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A profile of Dougald Lamont, leader of the Manitoba Liberal party since 2018

WINNIPEG — After years of working behind the scenes in politics, Dougald Lamont now has five years of experience as a Manitoba legislature member and six years at the helm of the provincial Liberals.

It has been a learning curve, he admits. 

With three seats in the legislature and a much smaller amount of money and staff than his Progressive Conservative and NDP counterparts, Lamont’s Liberals often have to fight for time in the spotlight.

However, he believes a smaller party can play a vital role.

“I know that if it weren’t for the fact that we were there, some things would never have been talked about at all,” Lamont said in an interview.

Lamont, 54, spent years in communications jobs, with freelance writing and his own digital ad agency on the side. In 2014, he co-chaired a mayoral run by Robert-Falcon Ouellette, who was then mostly unknown to the public. Ouellette finished a strong third in the seven-candidate field. 

A year later, Lamont was communications director for Ouellette’s run for the federal Liberals in Winnipeg Centre. Ouellette took the longtime NDP stronghold from incumbent Pat Martin.

Lamont won the provincial Liberal leadership in 2017 and ran for a legislature seat the following year in a byelection in St. Boniface, which had been solidly NDP for 19 years. He won, and retained the seat in the 2019 provincial election.

And while many people assume the provincial Liberals are in the political centre, Lamont said his party leans further left than the Opposition New Democrats.

“Right now, it looks like Manitobans have the option of one progressive party and two conservative parties,” Lamont said.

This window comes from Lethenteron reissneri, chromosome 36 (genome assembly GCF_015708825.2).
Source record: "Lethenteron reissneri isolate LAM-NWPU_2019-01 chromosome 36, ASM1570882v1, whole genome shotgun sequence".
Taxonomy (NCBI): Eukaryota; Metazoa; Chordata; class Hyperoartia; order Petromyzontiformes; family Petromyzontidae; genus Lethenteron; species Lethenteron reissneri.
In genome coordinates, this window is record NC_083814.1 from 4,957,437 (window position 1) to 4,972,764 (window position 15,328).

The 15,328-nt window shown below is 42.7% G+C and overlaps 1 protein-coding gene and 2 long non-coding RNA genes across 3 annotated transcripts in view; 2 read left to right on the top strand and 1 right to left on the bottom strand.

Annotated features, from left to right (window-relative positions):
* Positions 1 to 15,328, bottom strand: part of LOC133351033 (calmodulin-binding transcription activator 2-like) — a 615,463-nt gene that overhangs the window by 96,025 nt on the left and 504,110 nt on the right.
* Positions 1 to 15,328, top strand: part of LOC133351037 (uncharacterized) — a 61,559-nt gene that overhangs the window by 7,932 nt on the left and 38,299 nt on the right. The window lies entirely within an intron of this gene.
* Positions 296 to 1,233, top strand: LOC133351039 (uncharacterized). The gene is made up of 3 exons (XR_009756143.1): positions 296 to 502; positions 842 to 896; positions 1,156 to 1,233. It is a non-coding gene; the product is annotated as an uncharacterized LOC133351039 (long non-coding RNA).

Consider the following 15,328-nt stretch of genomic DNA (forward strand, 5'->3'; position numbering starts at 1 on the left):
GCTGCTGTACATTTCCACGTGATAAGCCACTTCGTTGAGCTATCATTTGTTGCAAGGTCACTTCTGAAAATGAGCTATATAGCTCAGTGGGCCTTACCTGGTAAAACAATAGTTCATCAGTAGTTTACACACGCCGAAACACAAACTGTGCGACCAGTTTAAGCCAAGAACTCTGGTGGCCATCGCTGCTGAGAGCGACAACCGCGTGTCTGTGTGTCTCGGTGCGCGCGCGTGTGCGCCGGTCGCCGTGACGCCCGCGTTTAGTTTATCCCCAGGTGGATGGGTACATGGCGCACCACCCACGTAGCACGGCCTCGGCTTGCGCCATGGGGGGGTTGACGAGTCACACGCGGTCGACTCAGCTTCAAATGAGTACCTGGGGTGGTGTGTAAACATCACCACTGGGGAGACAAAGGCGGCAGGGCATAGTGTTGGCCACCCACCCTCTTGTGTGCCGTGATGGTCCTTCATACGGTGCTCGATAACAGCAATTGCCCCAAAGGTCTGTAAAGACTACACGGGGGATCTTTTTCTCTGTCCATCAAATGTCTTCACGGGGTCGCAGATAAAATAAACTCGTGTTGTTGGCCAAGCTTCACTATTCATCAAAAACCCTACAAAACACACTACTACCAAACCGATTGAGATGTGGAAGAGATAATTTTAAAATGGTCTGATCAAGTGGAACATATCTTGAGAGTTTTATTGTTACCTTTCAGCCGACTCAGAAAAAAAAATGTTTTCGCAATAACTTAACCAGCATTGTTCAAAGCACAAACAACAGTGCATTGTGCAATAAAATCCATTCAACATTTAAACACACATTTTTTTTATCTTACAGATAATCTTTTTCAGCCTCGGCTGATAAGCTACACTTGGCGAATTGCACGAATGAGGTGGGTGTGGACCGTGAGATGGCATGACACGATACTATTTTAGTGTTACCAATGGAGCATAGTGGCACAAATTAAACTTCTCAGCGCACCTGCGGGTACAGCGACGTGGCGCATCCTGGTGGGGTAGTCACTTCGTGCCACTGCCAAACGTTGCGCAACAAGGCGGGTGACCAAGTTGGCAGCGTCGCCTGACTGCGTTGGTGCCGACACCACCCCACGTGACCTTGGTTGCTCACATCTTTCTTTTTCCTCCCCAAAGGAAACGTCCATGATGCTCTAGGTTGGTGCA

In the last election, Lamont promised more than $1 billion in new annual spending, partly to improve front-line services and partly to boost the economy through infrastructure work. The promise came despite warnings from credit-rating agencies in 2017 about Manitoba’s string of deficits that stretched back to 2009.

In the past, he has questioned cuts to income and small-business taxes by the former NDP government. On a personal blog several years ago, he wrote those tax cuts — not overspending — were a main driver of Manitoba’s deficits.

Lamont has scored some political success despite his party’s small staff and bank account.

He pushed the government last year to take a second look at a decision by the Crown not to lay charges against former fashion mogul Peter Nygard in Winnipeg. The government ordered an outside review and, several months later, police laid charges of sexual assault and confinement. Nygard, who also faces charges in Quebec, Ontario and the United States, has maintained his innocence.

Lamont has also led the Liberals to surprising showings in byelections, including a close call in the Fort Whyte seat in Winnipeg last year. The Liberals’ Willard Reaves came within 200 votes of winning the seat, which has always been a Progressive Conservative stronghold and went to Obby Khan.

Lamont, however, has also misfired on occasion. He once accused Tory cabinet minister Kelvin Goertzen of being in a conflict of interest because Goertzen is a landlord and voted on an omnibus bill that included provisions affecting landlords. Goertzen pointed out he had one house that he rented to his mother.

Lamont also once suggested one of the premier’s advisers donated money to the so-called “freedom convoy” that blocked streets in protest of COVID-19 restrictions. He retracted the suggestion as the donor turned out to be a different person.

Opinion polls suggest the Liberals continue to sit well back of the two major parties in terms of popular support. Under different leaders over the last 20 years, the party has usually ended up with 12 to 15 per cent of the popular vote in provincial elections, and Lamont has not yet shown signs of breaking through.

One political analyst said Lamont has shown himself to be well-informed and hard-working in offering an alternative to voters, but is not a natural at some of the glad-handing politics requires.

“I don’t think he’s a naturally gifted campaigner in terms of interacting with people in everyday life and making an instantaneous impression on them,” said Paul Thomas, professor emeritus of political studies at the University of Manitoba.

Lamont lives in Winnipeg with his wife, Cecilia. They have four children.

This report by The Canadian Press was first published Sept. 5, 2023.

Steve Lambert, The Canadian Press